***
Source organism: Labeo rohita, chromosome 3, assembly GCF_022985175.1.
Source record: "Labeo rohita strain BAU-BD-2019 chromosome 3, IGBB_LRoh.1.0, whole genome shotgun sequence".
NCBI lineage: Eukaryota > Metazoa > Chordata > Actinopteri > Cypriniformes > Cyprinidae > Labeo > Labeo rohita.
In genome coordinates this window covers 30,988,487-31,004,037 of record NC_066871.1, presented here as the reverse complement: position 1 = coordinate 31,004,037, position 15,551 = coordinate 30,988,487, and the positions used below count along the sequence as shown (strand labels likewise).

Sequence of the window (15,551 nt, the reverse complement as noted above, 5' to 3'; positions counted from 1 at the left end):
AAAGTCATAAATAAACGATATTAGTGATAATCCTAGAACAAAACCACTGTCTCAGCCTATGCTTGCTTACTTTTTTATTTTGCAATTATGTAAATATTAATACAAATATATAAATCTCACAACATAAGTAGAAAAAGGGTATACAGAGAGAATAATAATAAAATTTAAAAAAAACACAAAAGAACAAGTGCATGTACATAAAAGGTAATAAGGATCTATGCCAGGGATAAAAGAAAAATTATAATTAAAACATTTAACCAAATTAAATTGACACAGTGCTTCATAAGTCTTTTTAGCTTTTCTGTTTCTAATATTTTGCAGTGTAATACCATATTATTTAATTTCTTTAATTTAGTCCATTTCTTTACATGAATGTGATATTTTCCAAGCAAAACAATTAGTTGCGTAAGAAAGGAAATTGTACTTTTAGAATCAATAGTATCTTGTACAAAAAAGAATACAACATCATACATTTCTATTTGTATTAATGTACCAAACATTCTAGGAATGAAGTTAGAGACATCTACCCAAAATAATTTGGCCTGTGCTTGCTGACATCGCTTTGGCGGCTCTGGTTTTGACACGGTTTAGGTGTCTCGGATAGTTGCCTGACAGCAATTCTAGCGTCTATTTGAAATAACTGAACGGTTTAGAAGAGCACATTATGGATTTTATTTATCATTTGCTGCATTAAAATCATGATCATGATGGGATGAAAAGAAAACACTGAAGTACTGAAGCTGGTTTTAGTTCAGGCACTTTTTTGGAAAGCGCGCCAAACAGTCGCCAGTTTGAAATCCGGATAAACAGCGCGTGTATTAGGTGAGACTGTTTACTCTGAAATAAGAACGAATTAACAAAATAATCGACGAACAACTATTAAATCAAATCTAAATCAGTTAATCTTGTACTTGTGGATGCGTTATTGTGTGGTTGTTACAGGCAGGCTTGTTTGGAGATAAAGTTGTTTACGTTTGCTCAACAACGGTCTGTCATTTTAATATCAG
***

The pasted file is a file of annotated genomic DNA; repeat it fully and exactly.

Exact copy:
Source organism: Labeo rohita, chromosome 3, assembly GCF_022985175.1.
Source record: "Labeo rohita strain BAU-BD-2019 chromosome 3, IGBB_LRoh.1.0, whole genome shotgun sequence".
NCBI lineage: Eukaryota > Metazoa > Chordata > Actinopteri > Cypriniformes > Cyprinidae > Labeo > Labeo rohita.
In genome coordinates this window covers 30,988,487-31,004,037 of record NC_066871.1, presented here as the reverse complement: position 1 = coordinate 31,004,037, position 15,551 = coordinate 30,988,487, and the positions used below count along the sequence as shown (strand labels likewise).

Sequence of the window (15,551 nt, the reverse complement as noted above, 5' to 3'; positions counted from 1 at the left end):
AAAGTCATAAATAAACGATATTAGTGATAATCCTAGAACAAAACCACTGTCTCAGCCTATGCTTGCTTACTTTTTTATTTTGCAATTATGTAAATATTAATACAAATATATAAATCTCACAACATAAGTAGAAAAAGGGTATACAGAGAGAATAATAATAAAATTTAAAAAAAACACAAAAGAACAAGTGCATGTACATAAAAGGTAATAAGGATCTATGCCAGGGATAAAAGAAAAATTATAATTAAAACATTTAACCAAATTAAATTGACACAGTGCTTCATAAGTCTTTTTAGCTTTTCTGTTTCTAATATTTTGCAGTGTAATACCATATTATTTAATTTCTTTAATTTAGTCCATTTCTTTACATGAATGTGATATTTTCCAAGCAAAACAATTAGTTGCGTAAGAAAGGAAATTGTACTTTTAGAATCAATAGTATCTTGTACAAAAAAGAATACAACATCATACATTTCTATTTGTATTAATGTACCAAACATTCTAGGAATGAAGTTAGAGACATCTACCCAAAATAATTTGGCCTGTGCTTGCTGACATCGCTTTGGCGGCTCTGGTTTTGACACGGTTTAGGTGTCTCGGATAGTTGCCTGACAGCAATTCTAGCGTCTATTTGAAATAACTGAACGGTTTAGAAGAGCACATTATGGATTTTATTTATCATTTGCTGCATTAAAATCATGATCATGATGGGATGAAAAGAAAACACTGAAGTACTGAAGCTGGTTTTAGTTCAGGCACTTTTTTGGAAAGCGCGCCAAACAGTCGCCAGTTTGAAATCCGGATAAACAGCGCGTGTATTAGGTGAGACTGTTTACTCTGAAATAAGAACGAATTAACAAAATAATCGACGAACAACTATTAAATCAAATCTAAATCAGTTAATCTTGTACTTGTGGATGCGTTATTGTGTGGTTGTTACAGGCAGGCTTGTTTGGAGATAAAGTTGTTTACGTTTGCTCAACAACGGTCTGTCATTTTAATATCAG